A company’s goals should synchronize across Operations, Supply Chain, Finance, HR, Marketing, and Sales. The executive team must evaluate all plans across a single version of the truth to guarantee an alignment with strategy and actual feasibility. This approach accelerates the synchronization of the teams, increases impact, outlines a financial plan of different revenue streams and defines the market-focused goals to execute. 

Companies are adopting IBP to improve Supply Chain and Logistics processes and end-to-end, top to bottom thinking. With IBP, new insight and visibility are delivered at both global and local levels, ultimately impacting the decisions made to achieve financial goals. Design triggers and alert sensors automatically collect and warn when a significant deviation from the plan is detected. 

Departments focus less on their own needs and consider actions through the lens of corporate goals and objectives. The company must turn its data into timely information to guide better, quicker decisions. All departmental leaders participate in monthly business reviews to measure the progress in achieving company goals. 

Success metrics for the IBP process 

First, it is vital to get all participants engaged in the cultural journey the business is on so everyone contributes to the single version of the truth. Responsibilities are clearly defined, and objectives and goals are visualized, measured, and managed. 

Business decisions are based on reliable data to help manage and maintain the right KPIs. These are dependent on the integrated dimensions of finance, product portfolio, demand, and supply functions.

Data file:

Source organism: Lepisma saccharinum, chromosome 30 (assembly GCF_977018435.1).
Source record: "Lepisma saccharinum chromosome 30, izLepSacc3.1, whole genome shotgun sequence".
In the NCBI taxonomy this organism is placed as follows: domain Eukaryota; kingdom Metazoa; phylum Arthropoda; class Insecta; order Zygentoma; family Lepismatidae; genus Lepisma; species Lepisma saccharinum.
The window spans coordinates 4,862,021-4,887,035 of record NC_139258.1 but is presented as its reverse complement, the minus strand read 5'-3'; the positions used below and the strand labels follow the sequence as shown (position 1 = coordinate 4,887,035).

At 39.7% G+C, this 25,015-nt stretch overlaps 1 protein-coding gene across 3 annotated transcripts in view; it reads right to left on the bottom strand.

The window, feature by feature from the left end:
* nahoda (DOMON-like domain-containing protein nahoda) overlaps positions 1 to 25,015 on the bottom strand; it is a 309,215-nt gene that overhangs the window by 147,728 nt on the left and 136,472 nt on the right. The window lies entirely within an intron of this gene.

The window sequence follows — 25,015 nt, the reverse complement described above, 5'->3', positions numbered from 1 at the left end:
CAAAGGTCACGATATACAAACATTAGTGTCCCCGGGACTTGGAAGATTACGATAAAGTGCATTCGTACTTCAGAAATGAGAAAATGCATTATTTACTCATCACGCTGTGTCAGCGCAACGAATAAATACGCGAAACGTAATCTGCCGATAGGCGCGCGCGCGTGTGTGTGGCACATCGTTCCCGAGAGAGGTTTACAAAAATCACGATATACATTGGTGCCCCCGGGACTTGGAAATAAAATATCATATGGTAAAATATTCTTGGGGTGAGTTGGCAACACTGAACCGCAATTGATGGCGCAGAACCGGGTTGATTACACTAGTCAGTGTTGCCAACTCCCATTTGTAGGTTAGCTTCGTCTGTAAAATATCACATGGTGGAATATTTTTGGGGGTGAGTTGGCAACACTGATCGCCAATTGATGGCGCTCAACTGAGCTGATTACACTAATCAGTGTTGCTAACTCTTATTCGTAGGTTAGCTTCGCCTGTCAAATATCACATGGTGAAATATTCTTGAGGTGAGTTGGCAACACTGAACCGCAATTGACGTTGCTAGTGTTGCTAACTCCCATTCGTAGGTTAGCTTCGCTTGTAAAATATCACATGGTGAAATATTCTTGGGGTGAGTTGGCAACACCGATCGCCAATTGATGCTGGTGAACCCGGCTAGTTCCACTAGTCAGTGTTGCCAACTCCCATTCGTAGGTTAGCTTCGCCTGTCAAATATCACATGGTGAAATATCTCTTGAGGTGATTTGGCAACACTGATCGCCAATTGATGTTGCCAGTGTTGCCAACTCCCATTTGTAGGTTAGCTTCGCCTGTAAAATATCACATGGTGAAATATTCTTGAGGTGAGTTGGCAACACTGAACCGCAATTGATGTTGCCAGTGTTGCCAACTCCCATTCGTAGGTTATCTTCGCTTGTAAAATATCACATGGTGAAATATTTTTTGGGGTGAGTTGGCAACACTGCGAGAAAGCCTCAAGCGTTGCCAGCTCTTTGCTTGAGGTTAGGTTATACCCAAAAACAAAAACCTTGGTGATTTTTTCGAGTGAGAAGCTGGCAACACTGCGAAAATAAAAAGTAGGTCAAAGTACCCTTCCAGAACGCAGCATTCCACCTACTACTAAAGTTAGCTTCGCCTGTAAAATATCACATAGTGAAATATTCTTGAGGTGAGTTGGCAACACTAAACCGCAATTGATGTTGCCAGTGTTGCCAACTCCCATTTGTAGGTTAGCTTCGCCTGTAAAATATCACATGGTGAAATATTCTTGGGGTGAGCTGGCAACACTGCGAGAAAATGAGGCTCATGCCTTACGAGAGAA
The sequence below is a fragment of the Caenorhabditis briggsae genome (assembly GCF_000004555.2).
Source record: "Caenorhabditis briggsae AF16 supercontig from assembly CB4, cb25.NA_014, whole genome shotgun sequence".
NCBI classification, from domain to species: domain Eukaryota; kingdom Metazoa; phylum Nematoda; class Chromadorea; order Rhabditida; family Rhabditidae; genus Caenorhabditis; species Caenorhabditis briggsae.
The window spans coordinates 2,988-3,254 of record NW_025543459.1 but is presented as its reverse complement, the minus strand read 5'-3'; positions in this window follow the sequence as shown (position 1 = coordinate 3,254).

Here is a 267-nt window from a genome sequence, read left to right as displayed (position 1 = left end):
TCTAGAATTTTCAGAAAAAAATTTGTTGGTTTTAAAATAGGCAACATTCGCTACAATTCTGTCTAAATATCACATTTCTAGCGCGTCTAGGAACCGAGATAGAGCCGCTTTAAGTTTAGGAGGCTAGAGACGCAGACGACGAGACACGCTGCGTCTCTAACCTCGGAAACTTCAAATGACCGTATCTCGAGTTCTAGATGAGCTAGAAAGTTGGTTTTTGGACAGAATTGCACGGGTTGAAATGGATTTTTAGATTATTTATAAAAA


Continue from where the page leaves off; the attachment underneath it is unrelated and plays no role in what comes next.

Each function is responsible for delivering accurate numbers and predictions, representing less risk for the C-Suite and finance team. As a result, decision-making is enhanced, the results accurately measured, and critical accountability created. 

What are the benefits of IBP in Supply Chain? 

An IBP process fosters openness and trust, resulting in a deeper and more confident engagement that encourages employees to shift an established culture to one that incorporates cross-functional collaboration. 

For the organization ready to welcome IBP, there are direct and visible connections between purchasing, production, and inventory to marketing and sales that enable financial objectives and the effective utilization of resources. The main benefit of an IBP culture is that materials are bought at the right price, at the right time, and in just the correct quantity to fulfill market demand while managing costs and corporate expectations. Additionally, a successful IBP model increases collaboration and trust amongst departments, leading to value-added decision-making.

Learn six ways to enhance your Integrated Business Planning with analytics

As businesses look for their Supply Chains to enhance and extend their business goals and objectives in an increasingly competitive marketplace, Supply Chain executives need rapid insight and understanding of trends, constraints, and opportunities for first-mover advantage. Supply Chain visibility is key, and the latest data must be used to deliver predictive insights that are leveraged for timely, profitable decisions. Learn more in our eBook.